Vintage Christmas Stockings

I loath using the word ‘vintage’. Not quite sure why, I think it’s because of it’s overuse and the fact I’ve been collecting antique clothing and objects since I was a child so I slightly hate how fashionable it has become (I was so before my time *joking*). It’s also an age thing, I think, I struggle to think of 1980’s as ‘vintage’….probably as I wore the stuff first time around. Still, it’s often the only word that fits, so welcome ‘Vintage Christmas Stockings’.DSC_0098It started as an idea a couple of years ago. I had bought some vintage (I’m going to use the word with abandon now) napkins when I was buying old Christmas stuff on Ebay and I couldn’t help but think they’d make great cuffs for Christmas stockings.DSC_0100The plan was to combine them with some stash busting, specifically reducing my tweeds and a few Christmas cottons that I have. The problem is, as always, I tend to imagine the finished thing in my head and I then struggle to compromise on that vision.DSC_0104The red tweed looked too ‘dull’ so I considered some linen, also from my stash, but that felt too similar in texture to the linen cuff. I like contrasts of texture ūüôāDSC_0156I ended up buying some boucl√© wool in a crimson red. I also abandoned using the Christmas printed cotton for lining as the wool is a little stretchy and I wanted a matching stretchy lining so I opted for some nice, cosy, green brushed cotton.DSC_0208I’m not sure if it show in the photos, but I added a little shaping to the top cuff to make it kick out slightly (I like to think it’s these details that make my work my own).ChristmasStockingTeddy2Then I embarrassed myself by buying the newly arrived Christmas stuff from the local supermarket as photo props – coins, Quality Street, a Lindt Santa and some walnuts and oranges.ChristmasStockingBaubles1But I liked the photos taken with some of my vintage decorations best.ChristmasStockingsAllThe photos look really dark on here…it’s one of the problems when photographing red and at this time of year.ChristmasStocking2

You can find them in the shop and on Folksy.





Vintage Tree…

I really got over-excited this morning, when putting the vintage decorations on the tree on my studio. ¬†I’m not sure why it made me so happy, I know in the scale of ‘life’ putting baubles on a tree really shouldn’t have such an impact but I really did enjoy myself.


One of the first things I did was quickly photograph the boxes open, so I can put the baubles away ‘in the right place’ when the tree comes down. ¬†I know. ¬†I’m weird like that. ¬†I also found myself leaving everything ‘exactly as it is’ in terms of crappy bits of string etc dangling down, I like the imperfections, it’s what makes these beauties so special.


One of my favourites to open, was an old plastic Jacob’s crackers box that contained a very eclectic mix of trinkets folded in old bubble wrap. ¬†I remember bidding for this but it arrived after Mum became quite ill and was shoved away untouched, ¬†so opening it today was the first time I’d see the¬†contents. ¬†It was quite a large lot of decorations that went reasonably cheaply (oh my goodness, I’ve noticed the Ebay prices this year are through the roof for these things!!) perhaps because it contained some ‘tat’ and wasn’t as perfectly presented as some items.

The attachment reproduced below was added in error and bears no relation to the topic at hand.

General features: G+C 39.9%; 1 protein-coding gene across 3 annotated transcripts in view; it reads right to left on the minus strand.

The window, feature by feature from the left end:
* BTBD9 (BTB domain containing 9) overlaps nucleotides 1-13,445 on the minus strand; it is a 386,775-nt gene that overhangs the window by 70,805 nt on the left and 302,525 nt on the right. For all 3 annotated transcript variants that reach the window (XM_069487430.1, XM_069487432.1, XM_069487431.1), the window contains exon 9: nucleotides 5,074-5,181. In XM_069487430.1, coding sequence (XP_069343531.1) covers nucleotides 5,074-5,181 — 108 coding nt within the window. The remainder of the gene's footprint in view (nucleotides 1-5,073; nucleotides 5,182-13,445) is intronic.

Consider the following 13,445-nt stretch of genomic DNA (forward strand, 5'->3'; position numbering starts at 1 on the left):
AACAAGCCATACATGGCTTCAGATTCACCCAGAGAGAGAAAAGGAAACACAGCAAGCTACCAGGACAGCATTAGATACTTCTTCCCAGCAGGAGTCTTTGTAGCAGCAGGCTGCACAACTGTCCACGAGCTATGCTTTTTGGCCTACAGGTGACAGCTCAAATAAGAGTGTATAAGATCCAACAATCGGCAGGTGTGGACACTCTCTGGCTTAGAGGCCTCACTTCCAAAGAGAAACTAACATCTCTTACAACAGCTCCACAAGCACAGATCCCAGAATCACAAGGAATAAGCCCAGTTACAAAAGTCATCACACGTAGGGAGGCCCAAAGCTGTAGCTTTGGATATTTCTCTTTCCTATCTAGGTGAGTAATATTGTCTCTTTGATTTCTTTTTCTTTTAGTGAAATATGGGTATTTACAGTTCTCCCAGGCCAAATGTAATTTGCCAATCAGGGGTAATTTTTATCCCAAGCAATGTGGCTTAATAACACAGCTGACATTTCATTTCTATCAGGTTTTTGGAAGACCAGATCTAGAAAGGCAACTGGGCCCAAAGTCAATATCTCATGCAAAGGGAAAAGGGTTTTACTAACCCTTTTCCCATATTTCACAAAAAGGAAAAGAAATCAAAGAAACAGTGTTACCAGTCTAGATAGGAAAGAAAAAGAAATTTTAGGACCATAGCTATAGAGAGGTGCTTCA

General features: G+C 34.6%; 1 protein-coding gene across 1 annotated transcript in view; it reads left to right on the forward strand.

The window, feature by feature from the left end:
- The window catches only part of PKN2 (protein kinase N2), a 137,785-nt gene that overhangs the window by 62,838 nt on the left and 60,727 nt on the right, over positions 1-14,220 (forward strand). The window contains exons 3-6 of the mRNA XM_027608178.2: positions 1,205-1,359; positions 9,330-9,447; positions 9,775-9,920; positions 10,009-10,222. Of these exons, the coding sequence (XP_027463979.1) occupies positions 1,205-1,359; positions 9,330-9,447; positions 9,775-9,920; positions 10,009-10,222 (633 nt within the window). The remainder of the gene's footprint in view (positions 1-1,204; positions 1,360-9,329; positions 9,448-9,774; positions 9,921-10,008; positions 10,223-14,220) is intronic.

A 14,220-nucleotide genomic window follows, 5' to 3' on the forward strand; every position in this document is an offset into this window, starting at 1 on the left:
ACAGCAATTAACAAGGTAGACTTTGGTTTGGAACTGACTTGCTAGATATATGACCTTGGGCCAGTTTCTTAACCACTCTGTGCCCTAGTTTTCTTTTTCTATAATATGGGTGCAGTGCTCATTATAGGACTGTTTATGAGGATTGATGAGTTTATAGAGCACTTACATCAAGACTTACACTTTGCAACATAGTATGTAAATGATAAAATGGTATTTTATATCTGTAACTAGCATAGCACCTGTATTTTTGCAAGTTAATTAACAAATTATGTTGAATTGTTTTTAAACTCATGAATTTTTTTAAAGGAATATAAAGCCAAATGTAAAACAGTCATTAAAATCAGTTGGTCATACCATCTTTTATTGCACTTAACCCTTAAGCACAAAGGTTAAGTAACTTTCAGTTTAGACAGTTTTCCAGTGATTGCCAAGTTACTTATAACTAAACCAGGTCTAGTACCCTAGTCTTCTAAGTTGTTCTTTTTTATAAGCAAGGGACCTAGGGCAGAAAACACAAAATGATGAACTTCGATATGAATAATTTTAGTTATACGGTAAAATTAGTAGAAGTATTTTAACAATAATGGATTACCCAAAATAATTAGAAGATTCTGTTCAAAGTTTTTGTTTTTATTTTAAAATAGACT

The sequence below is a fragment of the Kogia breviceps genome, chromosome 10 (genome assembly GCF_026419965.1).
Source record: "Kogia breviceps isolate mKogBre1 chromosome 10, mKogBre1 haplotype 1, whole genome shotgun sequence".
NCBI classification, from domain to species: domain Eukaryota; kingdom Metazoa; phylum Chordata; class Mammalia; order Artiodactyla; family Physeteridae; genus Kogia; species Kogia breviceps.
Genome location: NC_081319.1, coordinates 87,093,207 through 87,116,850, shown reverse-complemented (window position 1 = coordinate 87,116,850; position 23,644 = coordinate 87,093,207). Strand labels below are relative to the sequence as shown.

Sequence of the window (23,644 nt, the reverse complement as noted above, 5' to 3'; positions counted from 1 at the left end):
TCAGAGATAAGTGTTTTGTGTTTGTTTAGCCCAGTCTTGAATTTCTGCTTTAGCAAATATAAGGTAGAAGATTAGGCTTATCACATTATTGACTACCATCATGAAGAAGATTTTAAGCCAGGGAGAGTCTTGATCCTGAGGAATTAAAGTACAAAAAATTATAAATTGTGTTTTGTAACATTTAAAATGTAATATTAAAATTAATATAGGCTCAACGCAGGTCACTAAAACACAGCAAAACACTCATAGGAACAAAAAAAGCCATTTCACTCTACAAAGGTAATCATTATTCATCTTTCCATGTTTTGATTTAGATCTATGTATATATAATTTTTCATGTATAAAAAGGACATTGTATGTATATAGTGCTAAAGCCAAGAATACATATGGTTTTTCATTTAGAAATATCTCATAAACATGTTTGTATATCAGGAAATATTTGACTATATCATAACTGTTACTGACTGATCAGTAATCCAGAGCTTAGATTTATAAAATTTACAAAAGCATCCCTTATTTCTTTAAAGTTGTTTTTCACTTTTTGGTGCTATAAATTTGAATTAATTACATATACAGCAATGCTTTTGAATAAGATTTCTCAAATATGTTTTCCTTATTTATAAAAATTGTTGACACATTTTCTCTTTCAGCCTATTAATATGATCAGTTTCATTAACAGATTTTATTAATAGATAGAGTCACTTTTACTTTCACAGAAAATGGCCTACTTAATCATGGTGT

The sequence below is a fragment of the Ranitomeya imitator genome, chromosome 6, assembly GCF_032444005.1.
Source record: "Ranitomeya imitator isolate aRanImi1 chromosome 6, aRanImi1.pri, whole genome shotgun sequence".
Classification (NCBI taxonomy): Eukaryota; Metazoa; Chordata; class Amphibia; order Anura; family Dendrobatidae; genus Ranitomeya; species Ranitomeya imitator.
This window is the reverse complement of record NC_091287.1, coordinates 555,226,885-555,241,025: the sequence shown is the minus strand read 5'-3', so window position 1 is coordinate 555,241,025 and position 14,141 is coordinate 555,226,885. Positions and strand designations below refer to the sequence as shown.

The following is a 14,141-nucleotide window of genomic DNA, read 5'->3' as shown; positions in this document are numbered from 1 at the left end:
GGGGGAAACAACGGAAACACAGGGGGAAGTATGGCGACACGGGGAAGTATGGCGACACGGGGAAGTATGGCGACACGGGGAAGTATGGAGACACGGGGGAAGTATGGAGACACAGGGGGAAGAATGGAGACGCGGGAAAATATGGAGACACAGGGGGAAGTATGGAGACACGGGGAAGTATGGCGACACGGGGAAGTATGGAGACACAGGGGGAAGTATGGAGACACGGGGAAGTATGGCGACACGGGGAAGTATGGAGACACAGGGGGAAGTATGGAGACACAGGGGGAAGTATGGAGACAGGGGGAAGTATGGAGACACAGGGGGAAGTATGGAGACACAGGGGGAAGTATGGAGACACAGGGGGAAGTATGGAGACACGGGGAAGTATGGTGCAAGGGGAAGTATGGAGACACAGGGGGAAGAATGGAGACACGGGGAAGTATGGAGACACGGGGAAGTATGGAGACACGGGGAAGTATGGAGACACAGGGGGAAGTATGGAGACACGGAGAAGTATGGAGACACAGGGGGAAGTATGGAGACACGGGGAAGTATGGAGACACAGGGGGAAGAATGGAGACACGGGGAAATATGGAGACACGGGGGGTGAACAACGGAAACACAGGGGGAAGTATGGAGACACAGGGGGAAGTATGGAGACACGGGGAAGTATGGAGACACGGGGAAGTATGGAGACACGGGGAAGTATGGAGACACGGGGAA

It has to be said, I do like a bit of tat and it’s usually here that the real gems lay. ¬†Take the fairy, she is quite knackered, but was sitting at the very top of the box and I was so pleased to remember I’d managed to get a tree fairy in the mix. ¬†Check out her dodgy eye!


The same box contained tree more clip on birds (I’d already collected a few) which I really do love as Gran had similar on her tree, when we were kids.DSC_0026

and bunnies…so cute!


I remembered that a main attraction of this Ebay lot, apart from the fairy, was that it¬†contained a load of clip-on candles, which really did make me a happy bunny. ¬†Our primary school tree had these and they used to light them on the last day of school and we’d each get a present from underneath. ¬†I’m obviously not planning to light these, that would be a bad idea.DSC_0059I also treated myself to a new set of lights, in the form of these little coloured lanterns. ¬†The cable is a bit clunky but the colours are so nice and I think it really works with the old decorations. ¬†I’d love to have an original set, but would be afraid of burning the house down, plus the idea of a bulb blowing and spending hours trying to work out which one doesn’t really appeal.

Even the scary clown made it up there.


I found it really difficult to get decent photos, especially of the whole tree so you get one minus the top. ¬†It’s sitting by my work bench, in the middle of the window area, I’m quite nervous of the boys (or cat) knocking it and the misery of a pile of broken glass, I’m sure there’ll be at least one casualty but that’s life.